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Thursday, March 20, 2014 Union County Times 5A THE OFFICE SHOP130 West Call St. Starke, FL 32091PHONE904-964-5764FAX904-964-5764CALL OR FAX YOUR ORDER TODAY! CALL OR FAX YOUR ORDER TODAY!BARGAIN BUYS School LEFT: Art Teacher Duane Archer with Coral Leffew who was recognized as the UCHS Artist of the Month Lake Butler Middle School Principal David Campbell (6th grade) and Amanda Blanton (8th grade). Not pictured are Maci Whitehead (5th grade) and Megan Settles (7th grade). UCHS Principal Mike Ripplinger with Jobin (9th grade), Austin Crews (11th grade) and Kenneth Owen (12th grade). UCHS weightlifting team winners who went to state (L-r) Coach Bryan Kaylee Findley, Kristen Cook and Kayla Geraghty. ABOVE: UCHS football players invited to a bowl game (L-r) Head Coach Ronny Pruitt; Brandon Archer, East/West All Star Game; Andrew Jones, East/West; Talon Tyler, East/West; Princeton Alexander, Florida/Georgia Border Wars Game; Austin Dukes, FACA North/South All Star Game; Phillip On March 3, Eagle Scout Paul Whitlow was honored by the Masons of Lake Butler Lodge No. 52 F&AM for his achievements in scouting. his Eagle Scout ranking, Whitlow planned and coordinated several small construction and repair projects. The work was performed on the Masonic Lodge building, with the cooperation and support of members of the Lodge. Past Master Gerald Couts presented Whitlow Florida. Current Master Kenneth Clyatt Jr. presented Whitlow with a Letter of Recognition from the Grand Master of Masons of Florida. Pictured: (L-r) Couts, Whitlow, Troop Leader Marie Archer and Clyatt.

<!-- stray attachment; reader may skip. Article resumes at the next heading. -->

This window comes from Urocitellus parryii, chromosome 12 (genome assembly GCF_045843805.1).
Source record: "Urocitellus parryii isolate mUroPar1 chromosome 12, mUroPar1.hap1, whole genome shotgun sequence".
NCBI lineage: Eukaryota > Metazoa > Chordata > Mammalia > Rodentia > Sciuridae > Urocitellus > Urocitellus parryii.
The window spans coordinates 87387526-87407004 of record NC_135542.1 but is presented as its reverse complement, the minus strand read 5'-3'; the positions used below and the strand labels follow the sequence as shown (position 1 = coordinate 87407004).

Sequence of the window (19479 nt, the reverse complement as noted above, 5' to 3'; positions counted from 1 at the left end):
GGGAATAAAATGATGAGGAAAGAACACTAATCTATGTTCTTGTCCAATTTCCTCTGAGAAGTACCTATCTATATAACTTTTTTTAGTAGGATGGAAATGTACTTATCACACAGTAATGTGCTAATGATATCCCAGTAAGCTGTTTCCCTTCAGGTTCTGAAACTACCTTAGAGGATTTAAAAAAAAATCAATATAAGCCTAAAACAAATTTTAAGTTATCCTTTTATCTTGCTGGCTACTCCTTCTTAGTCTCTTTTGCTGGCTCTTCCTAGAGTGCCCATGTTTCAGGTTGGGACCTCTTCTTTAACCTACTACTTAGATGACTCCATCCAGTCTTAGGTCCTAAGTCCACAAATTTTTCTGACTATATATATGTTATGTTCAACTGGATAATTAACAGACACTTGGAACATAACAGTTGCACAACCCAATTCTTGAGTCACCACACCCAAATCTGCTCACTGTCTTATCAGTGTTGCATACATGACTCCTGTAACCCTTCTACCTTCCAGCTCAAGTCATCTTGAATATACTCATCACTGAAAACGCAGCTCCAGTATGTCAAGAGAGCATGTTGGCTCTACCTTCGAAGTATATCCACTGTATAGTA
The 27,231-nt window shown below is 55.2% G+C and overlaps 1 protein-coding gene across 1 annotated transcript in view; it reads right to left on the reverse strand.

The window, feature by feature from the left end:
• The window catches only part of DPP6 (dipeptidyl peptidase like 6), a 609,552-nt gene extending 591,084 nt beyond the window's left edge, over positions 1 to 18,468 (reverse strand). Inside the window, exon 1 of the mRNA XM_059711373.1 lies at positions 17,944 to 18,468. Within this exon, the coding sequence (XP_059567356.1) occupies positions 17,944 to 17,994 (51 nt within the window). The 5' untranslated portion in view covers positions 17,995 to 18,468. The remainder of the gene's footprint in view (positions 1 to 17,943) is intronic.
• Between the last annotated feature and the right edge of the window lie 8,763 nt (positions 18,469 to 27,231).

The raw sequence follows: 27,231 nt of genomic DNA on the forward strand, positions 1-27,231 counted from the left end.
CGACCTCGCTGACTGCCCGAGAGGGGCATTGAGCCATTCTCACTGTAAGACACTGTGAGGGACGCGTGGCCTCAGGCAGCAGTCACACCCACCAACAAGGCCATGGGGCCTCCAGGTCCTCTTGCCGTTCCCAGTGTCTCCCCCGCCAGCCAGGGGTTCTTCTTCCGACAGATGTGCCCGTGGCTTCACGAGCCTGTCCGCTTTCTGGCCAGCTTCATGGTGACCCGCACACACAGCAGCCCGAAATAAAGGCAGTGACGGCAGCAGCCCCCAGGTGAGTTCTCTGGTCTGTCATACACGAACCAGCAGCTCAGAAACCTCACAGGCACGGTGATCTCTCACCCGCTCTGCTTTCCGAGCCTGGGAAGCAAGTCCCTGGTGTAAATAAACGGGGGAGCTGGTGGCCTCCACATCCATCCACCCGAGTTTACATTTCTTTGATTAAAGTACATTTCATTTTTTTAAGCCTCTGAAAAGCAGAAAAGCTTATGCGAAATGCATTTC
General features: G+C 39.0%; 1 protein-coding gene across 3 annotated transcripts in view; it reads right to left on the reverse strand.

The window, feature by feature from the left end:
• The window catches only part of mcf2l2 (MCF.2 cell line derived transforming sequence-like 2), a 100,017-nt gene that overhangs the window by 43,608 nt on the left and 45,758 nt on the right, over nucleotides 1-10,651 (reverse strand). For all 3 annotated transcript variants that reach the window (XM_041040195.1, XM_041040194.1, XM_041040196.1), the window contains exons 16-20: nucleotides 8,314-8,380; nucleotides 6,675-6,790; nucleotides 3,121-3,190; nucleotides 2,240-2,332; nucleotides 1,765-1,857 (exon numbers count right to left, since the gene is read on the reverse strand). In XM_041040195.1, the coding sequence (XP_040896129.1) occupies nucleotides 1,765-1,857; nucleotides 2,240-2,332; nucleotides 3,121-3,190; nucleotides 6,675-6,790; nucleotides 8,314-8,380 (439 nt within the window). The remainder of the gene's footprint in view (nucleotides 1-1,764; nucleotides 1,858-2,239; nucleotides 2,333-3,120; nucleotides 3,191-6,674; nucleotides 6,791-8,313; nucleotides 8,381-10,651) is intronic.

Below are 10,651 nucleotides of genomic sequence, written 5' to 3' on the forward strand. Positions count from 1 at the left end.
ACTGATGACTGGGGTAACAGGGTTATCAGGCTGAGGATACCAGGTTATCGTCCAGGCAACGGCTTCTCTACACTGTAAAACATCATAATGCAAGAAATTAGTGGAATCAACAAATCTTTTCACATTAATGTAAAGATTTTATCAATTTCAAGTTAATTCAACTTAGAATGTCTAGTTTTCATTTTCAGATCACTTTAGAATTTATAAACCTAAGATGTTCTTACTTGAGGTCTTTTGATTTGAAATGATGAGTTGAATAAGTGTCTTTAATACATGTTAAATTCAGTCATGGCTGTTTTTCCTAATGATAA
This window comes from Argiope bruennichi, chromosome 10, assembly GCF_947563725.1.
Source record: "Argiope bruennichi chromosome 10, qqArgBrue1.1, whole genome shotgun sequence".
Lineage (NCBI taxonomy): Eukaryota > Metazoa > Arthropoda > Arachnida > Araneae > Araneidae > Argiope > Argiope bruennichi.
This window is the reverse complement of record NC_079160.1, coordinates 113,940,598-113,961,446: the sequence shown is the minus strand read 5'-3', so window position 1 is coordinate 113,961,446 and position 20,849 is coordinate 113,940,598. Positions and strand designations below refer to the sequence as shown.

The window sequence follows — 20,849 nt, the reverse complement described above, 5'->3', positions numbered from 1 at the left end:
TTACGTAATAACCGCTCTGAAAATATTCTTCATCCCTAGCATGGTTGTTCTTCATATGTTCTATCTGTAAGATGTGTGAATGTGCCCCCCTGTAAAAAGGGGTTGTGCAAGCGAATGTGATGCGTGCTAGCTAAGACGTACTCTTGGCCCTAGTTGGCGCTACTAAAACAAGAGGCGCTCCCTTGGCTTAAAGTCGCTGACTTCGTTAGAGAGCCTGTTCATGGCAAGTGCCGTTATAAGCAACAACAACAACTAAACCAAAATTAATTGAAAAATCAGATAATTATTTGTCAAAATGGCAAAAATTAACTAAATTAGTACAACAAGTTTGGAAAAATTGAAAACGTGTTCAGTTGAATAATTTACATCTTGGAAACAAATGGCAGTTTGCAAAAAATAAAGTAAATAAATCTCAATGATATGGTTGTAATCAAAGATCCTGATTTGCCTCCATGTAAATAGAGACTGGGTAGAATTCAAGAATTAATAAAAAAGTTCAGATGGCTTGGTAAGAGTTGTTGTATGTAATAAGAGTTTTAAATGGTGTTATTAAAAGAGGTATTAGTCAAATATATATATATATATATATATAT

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6A Union County Times Thursday, March 20, 2014 Everyone Benefits!When you shop with your Lake Butler merchant you help out a lot of activities in your community.Your community merchants support High School Activities to include: Band, Football, Baseball, Tennis, FFA, KRA, Pop Warner, 4-H, Clubs, Veterans Organizations, Seniors, Churches, Scouts, and a lot more... These organizations make our community a better place to live and add value to our lives. Your local merchant is glad to help out but they need your support. When you have a need that you can fulfill in the Lake Butler area, your patronage will be appreciated...The Union County T imes encourages all to shop with our advertisers...For a stronger business community. UCI Dr. Julian Aviles, Union Correctional Institutions medical director, retired on Feb. 20 after 33 years of service to the institution. Dr. Aviles started his career at UCI as a Department of Corrections staff member. When medical services were privatized last year, he transferred to the staff of Corizon, the private company that contracts to provide the institutions medical care. He continued to act as medical director for the institution until his retirement. The staff at UCI cooperated to provide a retirement breakfast for Aviles on Feb. 20, as they prepared to say farewell. There were several tear-filled eyes in the crowd and Health Services Administrator Tammy Macey was no exception. She got a little choked up as she presented Dr. Aviles with a plaque to commemorate his service. Youve been wonderful to all of us, she said. Your dedication and compassion have been inspiring to everyone. Were going to miss you so much. Warden Diane Andrews echoed the sentiment and said, Youll always have a special place in our hearts. Dr. Aviles said, I am grateful for all the help you have given me over the years. We are like family here. You are like my family. Aviles, who actually retired once before and then came out of retirement to again serve as the medical director, joked with the crowd when he held up his retirement plaque and said, Maybe I will get another one of these next year. Warden Andrews said, Youll always be welcome back here. Health Services Administrator Tammy Macey hugs the retiring Dr. Julian Aviles after presenting him with a plaque to commemorate his 33 years of service to UCI. Also on hand for the presentation were Warden Diane Andrews (at left) and Nursing Supervisor Ruth DeWoody (at right). Most of Dr. Aviles time at UCI was spent as medical director for the facility. UCI says goodbye to Dr. Aviles Lt. Terry Bacon said farewell to his friends and colleagues on Jan. 31 when he retired after a 35year career at Union Correctional Institution. A luncheon celebration was held for him in the training building with current and former co-workers attending. There was laughter and a few tears as Bacons long history with the Department of Corrections was recognized and goodbyes were said. Bacon was first hired at UCI as a correctional officer in 1979. He moved up through the ranks and achieved the rank of shift lieutenant in 1993. He became the housing lieutenant in 2004, a post which is responsible for ensuring all inmates at the institution are housed correctly. The institution tries to assign cellmates so that a stronger, more aggressive inmate is not housed in the same cell as a weaker, more timid inmate. It is the housing lieutenants task to ensure this doesnt happen. In 2005, Bacon became the administrative lieutenant. As such, he was responsible for helping the colonel assign posts to all the institutions correctional staff, gathering a wide variety of necessary information and completing a tremendous number of reports for the DOC regional and central offices. The administrative lieutenant is also responsible for assisting the chief of security in completing all sorts of administrative tasks and paperwork. Bacon still held this important post upon his retirement. He was presented with a combination clock and plaque that commemorated his service, a display case that included photos and memorabilia from his years at UCI and an engraved Mossberg 12-gauge shotgun and officers baton which were purchased by his co-workers and presented in a display case. Bacon got a little choked up over the presentations and had a hard time talking at the ceremony, but in an e-mail he said, I want to thank everyone here who has worked with me, worked for me or supported me and the administration for putting up with me. I know I can be bullheaded and sometimes I may have expressed my opinion a little louder than I should have, but I always fought for what I thought was right for my staff. Bacon also reminisced a little about the changes he has seen at UCI through the years. He said when he started, an IBM Selectric II typewriter was hightech and the only camera on the compound was a Polaroid in the colonels office they used to take photos of promotions and other special events. Now, there are desktop computers in every office and video cameras all over the compound that record the movements of both inmates and staff. Weve come a long way, baby, said Bacon. I have seen many good staff come through UCI in these 35 years and there are still a great bunch of staff here. From the bottom of my heart, I truly love this institution and the staff. I never wanted to work anywhere else. Bacon said everyone needs people to look up to as they make their way through the ranks. I had good mentors coming up heroes really people I have talked to more times than I can tell about the problems I had and the joys I experienced. He said his final farewells through misty eyes and said, Today is really a bittersweet day. Warden Diane Andrews led the staff in saying a fond farewell to Bacon. Andrews and Bacon attended high school together and have known each other for a long time. To Bacon, she said, I love you dearly as a friend and, as a warden, I owe you a wealth of gratitude for the hard work you have done for this institution. Weve been through good times and bad This is a wonderful day, but a sad day as well. The best part of any job is the people you meet who care about you. Remember that we care very much. Congratulations. Regional Director Eric Lane also wished Bacon well on his retirement. He said his son played ball with Lt. Bacons son, so he actually met him in that capacity before working with him. On the institutional level, I have heard nothing but great things about him (Bacon), said Lane. Lt. Michael Harris will find some very big shoes to fill as he replaces Bacon as administrative lieutenant. Harris was first hired as a correctional officer in 1993 and became the internal security sergeant in 2008. As such, he was responsible for arranging the transport of inmates from UCI to other institutions and to court and medical appointments. In an institution the size of UCI, this can be a complicated task. In 2011, Harris was promoted to the rank of lieutenant and served on the shifts until 2012 when he was tapped to train as the replacement for the administrative lieutenant. Bacon says farewell after 35 years ABOVE: Lt. Terry Bacon (at right) received an engraved shotgun and officers baton, which were purchased by his friends and colleagues. He was presented with the gifts by Asst. Warden Stephen Rossiter (left) and Sgt. Stephen Henley (center). FAR LEFT: Lt. Michael Harris (left) will find some big shoes to fill as he takes over from Lt. Terry Bacon (right) as UCIs administrative lieutenant.